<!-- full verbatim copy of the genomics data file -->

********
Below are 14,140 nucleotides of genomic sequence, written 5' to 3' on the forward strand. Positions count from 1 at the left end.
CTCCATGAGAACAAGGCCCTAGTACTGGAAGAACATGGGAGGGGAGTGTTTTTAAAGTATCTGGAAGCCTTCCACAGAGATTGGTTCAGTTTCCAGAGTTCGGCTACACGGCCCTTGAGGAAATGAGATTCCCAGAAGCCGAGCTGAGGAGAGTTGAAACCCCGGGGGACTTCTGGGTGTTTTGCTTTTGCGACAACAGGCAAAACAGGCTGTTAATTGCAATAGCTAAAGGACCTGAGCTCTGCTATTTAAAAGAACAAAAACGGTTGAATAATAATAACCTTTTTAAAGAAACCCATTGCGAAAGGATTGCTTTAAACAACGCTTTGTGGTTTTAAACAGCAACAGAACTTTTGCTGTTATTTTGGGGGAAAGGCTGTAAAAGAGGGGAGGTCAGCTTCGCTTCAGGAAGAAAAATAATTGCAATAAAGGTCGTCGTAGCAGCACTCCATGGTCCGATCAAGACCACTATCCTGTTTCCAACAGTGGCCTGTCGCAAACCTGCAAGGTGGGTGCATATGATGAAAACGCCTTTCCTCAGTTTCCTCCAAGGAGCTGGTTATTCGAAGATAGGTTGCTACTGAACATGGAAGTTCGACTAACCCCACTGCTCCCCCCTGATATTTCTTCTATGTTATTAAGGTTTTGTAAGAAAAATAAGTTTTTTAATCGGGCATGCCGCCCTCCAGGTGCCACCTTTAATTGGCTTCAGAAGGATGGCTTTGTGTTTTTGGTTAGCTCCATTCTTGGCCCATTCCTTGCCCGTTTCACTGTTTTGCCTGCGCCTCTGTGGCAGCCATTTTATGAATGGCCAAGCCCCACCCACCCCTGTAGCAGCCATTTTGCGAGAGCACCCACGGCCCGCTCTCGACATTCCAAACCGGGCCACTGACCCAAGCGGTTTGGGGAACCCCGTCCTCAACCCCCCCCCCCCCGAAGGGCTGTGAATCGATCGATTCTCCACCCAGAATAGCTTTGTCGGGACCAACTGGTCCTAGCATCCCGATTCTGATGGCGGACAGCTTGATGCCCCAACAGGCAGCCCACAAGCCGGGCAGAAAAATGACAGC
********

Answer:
Below are 14,140 nucleotides of genomic sequence, written 5' to 3' on the forward strand. Positions count from 1 at the left end.
CTCCATGAGAACAAGGCCCTAGTACTGGAAGAACATGGGAGGGGAGTGTTTTTAAAGTATCTGGAAGCCTTCCACAGAGATTGGTTCAGTTTCCAGAGTTCGGCTACACGGCCCTTGAGGAAATGAGATTCCCAGAAGCCGAGCTGAGGAGAGTTGAAACCCCGGGGGACTTCTGGGTGTTTTGCTTTTGCGACAACAGGCAAAACAGGCTGTTAATTGCAATAGCTAAAGGACCTGAGCTCTGCTATTTAAAAGAACAAAAACGGTTGAATAATAATAACCTTTTTAAAGAAACCCATTGCGAAAGGATTGCTTTAAACAACGCTTTGTGGTTTTAAACAGCAACAGAACTTTTGCTGTTATTTTGGGGGAAAGGCTGTAAAAGAGGGGAGGTCAGCTTCGCTTCAGGAAGAAAAATAATTGCAATAAAGGTCGTCGTAGCAGCACTCCATGGTCCGATCAAGACCACTATCCTGTTTCCAACAGTGGCCTGTCGCAAACCTGCAAGGTGGGTGCATATGATGAAAACGCCTTTCCTCAGTTTCCTCCAAGGAGCTGGTTATTCGAAGATAGGTTGCTACTGAACATGGAAGTTCGACTAACCCCACTGCTCCCCCCTGATATTTCTTCTATGTTATTAAGGTTTTGTAAGAAAAATAAGTTTTTTAATCGGGCATGCCGCCCTCCAGGTGCCACCTTTAATTGGCTTCAGAAGGATGGCTTTGTGTTTTTGGTTAGCTCCATTCTTGGCCCATTCCTTGCCCGTTTCACTGTTTTGCCTGCGCCTCTGTGGCAGCCATTTTATGAATGGCCAAGCCCCACCCACCCCTGTAGCAGCCATTTTGCGAGAGCACCCACGGCCCGCTCTCGACATTCCAAACCGGGCCACTGACCCAAGCGGTTTGGGGAACCCCGTCCTCAACCCCCCCCCCCCCGAAGGGCTGTGAATCGATCGATTCTCCACCCAGAATAGCTTTGTCGGGACCAACTGGTCCTAGCATCCCGATTCTGATGGCGGACAGCTTGATGCCCCAACAGGCAGCCCACAAGCCGGGCAGAAAAATGACAGC